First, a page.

Mass adoption is the major goal of just about every cryptocurrency, and since right now we’re far from it, there are hundreds of different coins all vying for eventual dominance. However, a few key barriers to entry into the mass commercial market will likely sink the hopes and dreams of most projects. Here’s a few to look out for.
1: Consistent user experience
One of the largest drawbacks of decentralized networks is the potential inconsistency of output. Between miners, nodes, wallet providers and a host of other actors that contribute to making the ecosystem run. Because of this seemingly haphazard setup, the user experience can vary wildly. How long until a confirmation? Is zero-confirmation secure to use with this particular merchant on this particular day? What kind of fees will I be charged? What’s a mempool?
Centralized companies control their output by having a say in how each department runs, and manage natural fluctuations in order to deliver a smooth experience. The decentralized cryptocurrency that manages to provide both a positive and consistent user experience will win out big time.
2: Business infrastructure
Another key element missing from a wide adoption scenario is the necessary infrastructure for businesses to employ. To much of the crypto world has revolved around the unspoken assumption that enough exposure will make a coin widely used for commerce, and that the only meaningful integration is another big exchange that will pump the price and allow more new users to purchase some. Missing from this equation is the wide variety of services required for seamless commercial use, including a basic point-of-sale app with a tipping functionality, integrations into invoicing, accounting, payroll, easy conversion to fiat currency linked with other services, and, above all, tax calculations at every turn. Without these sorts of infrastructure solutions being actively developed in anticipation of wide commercial use, said use will never come.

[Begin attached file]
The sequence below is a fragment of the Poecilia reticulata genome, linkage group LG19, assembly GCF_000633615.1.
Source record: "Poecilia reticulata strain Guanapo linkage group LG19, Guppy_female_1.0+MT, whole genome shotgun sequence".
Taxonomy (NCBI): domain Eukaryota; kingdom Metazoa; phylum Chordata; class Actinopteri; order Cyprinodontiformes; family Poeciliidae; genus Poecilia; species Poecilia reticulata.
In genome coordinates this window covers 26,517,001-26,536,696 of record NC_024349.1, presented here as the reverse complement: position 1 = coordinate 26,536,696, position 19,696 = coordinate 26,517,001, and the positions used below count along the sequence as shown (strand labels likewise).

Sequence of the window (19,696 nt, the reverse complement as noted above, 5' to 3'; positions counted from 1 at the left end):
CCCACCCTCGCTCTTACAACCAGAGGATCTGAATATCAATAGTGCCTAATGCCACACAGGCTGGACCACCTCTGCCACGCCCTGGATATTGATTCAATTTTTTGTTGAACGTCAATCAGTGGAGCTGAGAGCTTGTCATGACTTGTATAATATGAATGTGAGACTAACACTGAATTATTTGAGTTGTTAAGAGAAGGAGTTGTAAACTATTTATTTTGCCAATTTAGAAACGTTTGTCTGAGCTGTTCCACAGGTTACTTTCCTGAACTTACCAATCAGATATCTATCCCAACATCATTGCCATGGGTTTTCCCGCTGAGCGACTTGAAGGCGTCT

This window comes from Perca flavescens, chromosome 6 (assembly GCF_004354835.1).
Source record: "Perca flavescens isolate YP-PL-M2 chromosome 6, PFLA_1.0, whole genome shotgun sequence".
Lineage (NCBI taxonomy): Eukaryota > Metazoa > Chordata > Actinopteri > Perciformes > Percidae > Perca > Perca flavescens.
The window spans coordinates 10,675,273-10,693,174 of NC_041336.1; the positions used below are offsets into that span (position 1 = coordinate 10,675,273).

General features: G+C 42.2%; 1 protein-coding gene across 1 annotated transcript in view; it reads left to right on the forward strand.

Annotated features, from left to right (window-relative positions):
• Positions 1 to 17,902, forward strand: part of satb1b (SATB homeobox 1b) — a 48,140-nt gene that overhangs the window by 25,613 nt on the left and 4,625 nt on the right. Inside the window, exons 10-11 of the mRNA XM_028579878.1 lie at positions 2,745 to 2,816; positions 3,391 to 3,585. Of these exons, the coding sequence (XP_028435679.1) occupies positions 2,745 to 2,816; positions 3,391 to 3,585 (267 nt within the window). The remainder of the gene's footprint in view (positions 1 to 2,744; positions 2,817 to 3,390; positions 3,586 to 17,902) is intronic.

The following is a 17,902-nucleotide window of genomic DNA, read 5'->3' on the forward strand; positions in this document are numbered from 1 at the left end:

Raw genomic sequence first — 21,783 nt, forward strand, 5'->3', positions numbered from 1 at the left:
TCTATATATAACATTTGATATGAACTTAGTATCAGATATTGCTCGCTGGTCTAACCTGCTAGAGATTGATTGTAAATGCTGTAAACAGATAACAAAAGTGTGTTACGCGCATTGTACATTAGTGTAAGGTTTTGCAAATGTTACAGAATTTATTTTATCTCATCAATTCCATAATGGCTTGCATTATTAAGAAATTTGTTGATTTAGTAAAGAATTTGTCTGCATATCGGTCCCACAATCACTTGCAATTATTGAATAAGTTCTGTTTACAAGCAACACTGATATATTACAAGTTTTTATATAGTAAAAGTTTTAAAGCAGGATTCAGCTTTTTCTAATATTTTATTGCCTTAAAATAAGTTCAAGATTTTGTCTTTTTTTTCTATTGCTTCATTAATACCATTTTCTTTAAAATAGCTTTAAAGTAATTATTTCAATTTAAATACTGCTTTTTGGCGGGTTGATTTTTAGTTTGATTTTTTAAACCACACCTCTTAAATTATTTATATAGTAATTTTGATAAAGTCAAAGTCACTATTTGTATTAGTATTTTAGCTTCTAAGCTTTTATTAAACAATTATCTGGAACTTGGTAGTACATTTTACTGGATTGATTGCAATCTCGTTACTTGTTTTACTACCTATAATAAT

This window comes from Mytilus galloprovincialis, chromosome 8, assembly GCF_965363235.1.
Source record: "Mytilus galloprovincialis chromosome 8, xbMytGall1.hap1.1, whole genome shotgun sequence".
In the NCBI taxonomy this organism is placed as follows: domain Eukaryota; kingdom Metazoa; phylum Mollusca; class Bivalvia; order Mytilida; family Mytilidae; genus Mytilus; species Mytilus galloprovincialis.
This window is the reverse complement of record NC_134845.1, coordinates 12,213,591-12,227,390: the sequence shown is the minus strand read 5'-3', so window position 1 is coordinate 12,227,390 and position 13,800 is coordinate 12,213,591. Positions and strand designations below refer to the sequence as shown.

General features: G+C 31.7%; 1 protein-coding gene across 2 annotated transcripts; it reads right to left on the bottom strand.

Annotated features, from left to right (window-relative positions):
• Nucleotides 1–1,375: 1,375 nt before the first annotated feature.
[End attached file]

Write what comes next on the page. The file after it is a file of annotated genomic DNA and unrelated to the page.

When a company’s product doesn’t work as expected, you contact support and have everything sorted out. When a cryptocurrency doesn’t work, you have no one to turn to. This is a big problem, and while it’s a symptom of the decentralized world we’re attempting to live in, it still won’t do. Whichever cryptocurrency will scrape together the necessary funding to provide robust, multi-lingual support at all times will have a significant advantage over the rest.
Finally, the big buzzword of yesteryear: scaling. How a network can grow to accommodate millions of users is naturally at the forefront of the field, however there are more scaling questions that need to be answered. How many people can we realistically support? What will the user experience be like at high use levels? How will fees and a consistent experience scale? When do we expect mass use? Do we have the necessary infrastructure and plans in place right now to support a sudden tripling in use levels?
Right now, even the top cryptocurrencies are nowhere near a mass scaling event. When that happens, we will see which are the weak and which are the strong. It will be a small pool of survivors.